Stan Grant on Aboriginal reconciliation
It is a challenge to our age: do we endlessly prosecute grievance or do we set aside the past to find true unity? Source: Flickr: Michael Coghlan.
Stan Grant, Aboriginal reconciliation and what we can learn from a French philosopher, ABC News, 31 May 2018
What can a French historian and philosopher tell us about reconciliation between black and white in Australia?
More than a century ago, when in Australia it was still widely presumed that Aboriginal people were a dying race, Ernest Renan was grappling with the question, what is a nation?
It remains one of the most profound and powerful statements of identity, written in 1882 in the shadows of the French Revolution.
Renan sought to look beyond the “grave errors” of race or language or religion; he came to his essay, he wrote, in “an absolutely cold and impartial fashion”.
A nation, he wrote, was defined not by any one thing but the sum of its many parts, “the fusion of the populations that comprise them”.
‘There are no pure races’
Race could be no foundation for nationhood, to Renan “there are no pure races”; race he said “has always been of diminishing importance”; no-one, he wrote, has the right to go about the world examining men’s heads and then grabbing them by the throat and saying “you are of our blood, you belong to us”.
The nation he wrote was a “daily referendum … a perpetual affirmation of life”, the search for a “collective identity”.
Renan wrote a nation “is a soul, a spiritual principle”. It was born of a marriage of the past and the present, one the “possession of a rich trove of memories”, the other “actual consent, the desire to live together, the will to continue to value the undivided shared heritage”.
Critical to Renan was the question of history; history could bind a nation or tear it apart.
The study of history, he wrote, “often poses a threat to nationality”. Renan posed a challenge that resonates still today: “Forgetting, I would even say historical error, is an essential factor in the creation of a nation.”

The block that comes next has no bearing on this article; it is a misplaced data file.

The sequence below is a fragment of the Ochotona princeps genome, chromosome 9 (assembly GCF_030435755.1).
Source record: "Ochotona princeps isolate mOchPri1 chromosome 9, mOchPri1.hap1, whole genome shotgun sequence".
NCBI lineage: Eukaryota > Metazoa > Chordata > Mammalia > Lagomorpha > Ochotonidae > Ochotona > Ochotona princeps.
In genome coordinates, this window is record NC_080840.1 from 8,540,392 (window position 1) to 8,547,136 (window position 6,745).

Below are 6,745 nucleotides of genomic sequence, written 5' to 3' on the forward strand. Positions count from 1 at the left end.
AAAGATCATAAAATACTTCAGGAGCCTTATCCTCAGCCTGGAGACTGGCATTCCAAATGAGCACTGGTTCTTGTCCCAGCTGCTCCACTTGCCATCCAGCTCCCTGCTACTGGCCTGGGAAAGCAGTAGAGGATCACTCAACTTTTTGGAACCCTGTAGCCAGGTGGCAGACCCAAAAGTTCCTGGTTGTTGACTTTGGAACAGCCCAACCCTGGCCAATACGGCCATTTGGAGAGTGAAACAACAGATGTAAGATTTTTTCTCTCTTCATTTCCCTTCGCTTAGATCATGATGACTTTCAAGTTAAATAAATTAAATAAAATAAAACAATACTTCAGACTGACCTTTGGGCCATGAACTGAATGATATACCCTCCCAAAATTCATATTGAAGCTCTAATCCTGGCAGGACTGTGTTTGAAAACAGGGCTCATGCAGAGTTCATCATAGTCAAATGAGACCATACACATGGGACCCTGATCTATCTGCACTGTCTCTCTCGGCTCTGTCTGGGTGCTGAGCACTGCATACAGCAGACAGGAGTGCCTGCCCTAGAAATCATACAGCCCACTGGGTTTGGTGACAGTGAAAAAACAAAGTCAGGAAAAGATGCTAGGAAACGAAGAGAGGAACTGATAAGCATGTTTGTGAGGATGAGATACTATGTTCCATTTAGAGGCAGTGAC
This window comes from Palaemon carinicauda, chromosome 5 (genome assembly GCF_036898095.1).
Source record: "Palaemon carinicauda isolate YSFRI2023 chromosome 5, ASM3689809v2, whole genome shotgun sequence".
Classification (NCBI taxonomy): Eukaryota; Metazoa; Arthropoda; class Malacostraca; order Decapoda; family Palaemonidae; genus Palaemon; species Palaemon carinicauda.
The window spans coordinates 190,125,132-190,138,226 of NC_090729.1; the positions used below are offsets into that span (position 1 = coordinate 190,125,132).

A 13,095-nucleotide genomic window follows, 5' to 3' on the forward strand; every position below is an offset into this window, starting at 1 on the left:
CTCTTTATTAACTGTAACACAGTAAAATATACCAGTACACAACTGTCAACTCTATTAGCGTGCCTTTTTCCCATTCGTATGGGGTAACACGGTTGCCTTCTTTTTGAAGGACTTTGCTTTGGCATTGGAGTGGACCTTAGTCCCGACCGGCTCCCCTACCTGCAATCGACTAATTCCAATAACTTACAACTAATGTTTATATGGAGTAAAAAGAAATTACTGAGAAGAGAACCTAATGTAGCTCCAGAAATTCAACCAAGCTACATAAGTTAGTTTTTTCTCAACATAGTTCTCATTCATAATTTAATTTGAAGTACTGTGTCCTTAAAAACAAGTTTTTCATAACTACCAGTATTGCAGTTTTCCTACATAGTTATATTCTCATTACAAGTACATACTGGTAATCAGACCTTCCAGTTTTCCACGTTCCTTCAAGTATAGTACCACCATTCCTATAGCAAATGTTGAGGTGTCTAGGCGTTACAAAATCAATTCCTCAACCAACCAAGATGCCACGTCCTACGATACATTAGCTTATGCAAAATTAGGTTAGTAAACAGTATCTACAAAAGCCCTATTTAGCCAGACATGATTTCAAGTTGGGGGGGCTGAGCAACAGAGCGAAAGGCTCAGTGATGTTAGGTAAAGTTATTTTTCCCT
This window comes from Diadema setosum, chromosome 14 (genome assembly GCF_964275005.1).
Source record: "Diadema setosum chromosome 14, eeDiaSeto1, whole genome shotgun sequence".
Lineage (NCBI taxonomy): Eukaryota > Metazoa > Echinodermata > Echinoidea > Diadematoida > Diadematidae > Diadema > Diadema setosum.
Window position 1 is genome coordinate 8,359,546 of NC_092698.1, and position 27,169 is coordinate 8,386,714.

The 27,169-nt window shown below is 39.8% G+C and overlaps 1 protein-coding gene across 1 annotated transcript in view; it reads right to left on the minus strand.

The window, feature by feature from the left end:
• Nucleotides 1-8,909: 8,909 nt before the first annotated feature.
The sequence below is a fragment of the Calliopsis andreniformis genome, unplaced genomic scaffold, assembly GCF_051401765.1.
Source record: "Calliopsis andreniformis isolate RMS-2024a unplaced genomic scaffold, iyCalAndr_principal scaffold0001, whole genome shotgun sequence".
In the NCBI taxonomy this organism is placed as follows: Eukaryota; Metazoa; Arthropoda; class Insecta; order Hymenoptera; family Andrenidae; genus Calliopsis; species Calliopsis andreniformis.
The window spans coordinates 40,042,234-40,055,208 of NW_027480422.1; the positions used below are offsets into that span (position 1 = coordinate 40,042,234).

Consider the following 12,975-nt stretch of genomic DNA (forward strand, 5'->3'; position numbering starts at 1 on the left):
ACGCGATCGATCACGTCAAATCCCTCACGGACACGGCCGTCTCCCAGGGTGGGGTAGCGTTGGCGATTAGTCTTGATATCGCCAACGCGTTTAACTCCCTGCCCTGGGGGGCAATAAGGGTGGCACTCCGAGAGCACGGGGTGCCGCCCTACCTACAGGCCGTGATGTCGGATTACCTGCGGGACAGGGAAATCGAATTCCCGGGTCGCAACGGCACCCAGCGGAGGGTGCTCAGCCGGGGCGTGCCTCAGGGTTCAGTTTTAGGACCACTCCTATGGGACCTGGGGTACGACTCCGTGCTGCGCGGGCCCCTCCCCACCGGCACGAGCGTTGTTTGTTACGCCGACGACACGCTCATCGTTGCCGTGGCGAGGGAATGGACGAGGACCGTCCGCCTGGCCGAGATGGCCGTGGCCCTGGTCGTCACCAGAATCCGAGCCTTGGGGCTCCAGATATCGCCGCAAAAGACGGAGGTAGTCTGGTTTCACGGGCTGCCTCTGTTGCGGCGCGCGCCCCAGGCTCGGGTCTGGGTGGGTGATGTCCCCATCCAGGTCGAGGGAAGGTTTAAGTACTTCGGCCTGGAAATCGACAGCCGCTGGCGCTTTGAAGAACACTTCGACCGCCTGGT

It is a challenge to our age: do we endlessly prosecute grievance or do we set aside the past to find true unity?
Today, history is often used as a weapon; it is to identity what carbon is to steel.
In praise of forgetting
The journalist and philosopher David Rieff was inspired by Renan for his 2017 book In Praise of Forgetting.
Rieff confronted the adage that those who do not remember the past are condemned to repeat it. Instead, he wrote, “thinking about history is far more likely to paralyse than encourage”.
To Rieff, we risk turning it into a “formula for unending grievance and vendetta”.
The world is scarred by conflict born out of the wounds of the past: Catholic versus Protestant, Hutu against Tutsi in Rwanda, Shia and Sunni, Hindu pitted against Muslim, Israeli versus Palestinian.
History is at the heart of identity politics; it is its pulse.
This is history as betrayal; the narrative of loss, robbed of inheritance.
American political scientist Mark Lilla has called this the apocalyptic imagination; “the present, not the past, is a foreign country … all that was left was the memory of defeat, destruction and exile”.
New histories are being written
These are confronting questions for Australia; history — the unresolved legacy of the past — lies at the heart of reconciliation.
There are calls for a process of truth and justice, to end what great Australian anthropologist William Stanner once called “The Great Australian Silence”.
In many ways, we have pierced that silence. New histories are being written rescuing the Indigenous story from the margins.
We are confronting critical questions. How does our nation commemorate figures like Captain Cook? How should we remember the frontier wars? Was this continent settled or invaded?
Most critically, how do we have this vital national discussion without tearing each other apart? How do we make this story — all if it — our story? How do we build a nation out of the pieces of the past?
Ernest Renan speaks powerfully to us; forgetting is crucial to nation building, yet forgetting can too easily slip into denial.
This year the theme of Reconciliation Week is “don’t make history a mystery”; history can tell us who we are but history can also become a battlefield.
Reconciliation is about nation building. In the words of Ernest Renan: “Man is a slave neither of his race, his language, his religion, the course of his rivers, nor the direction of his mountain ranges.
“A great aggregation of men, in sane mind and warm heart, created a moral conscience that calls itself a nation.”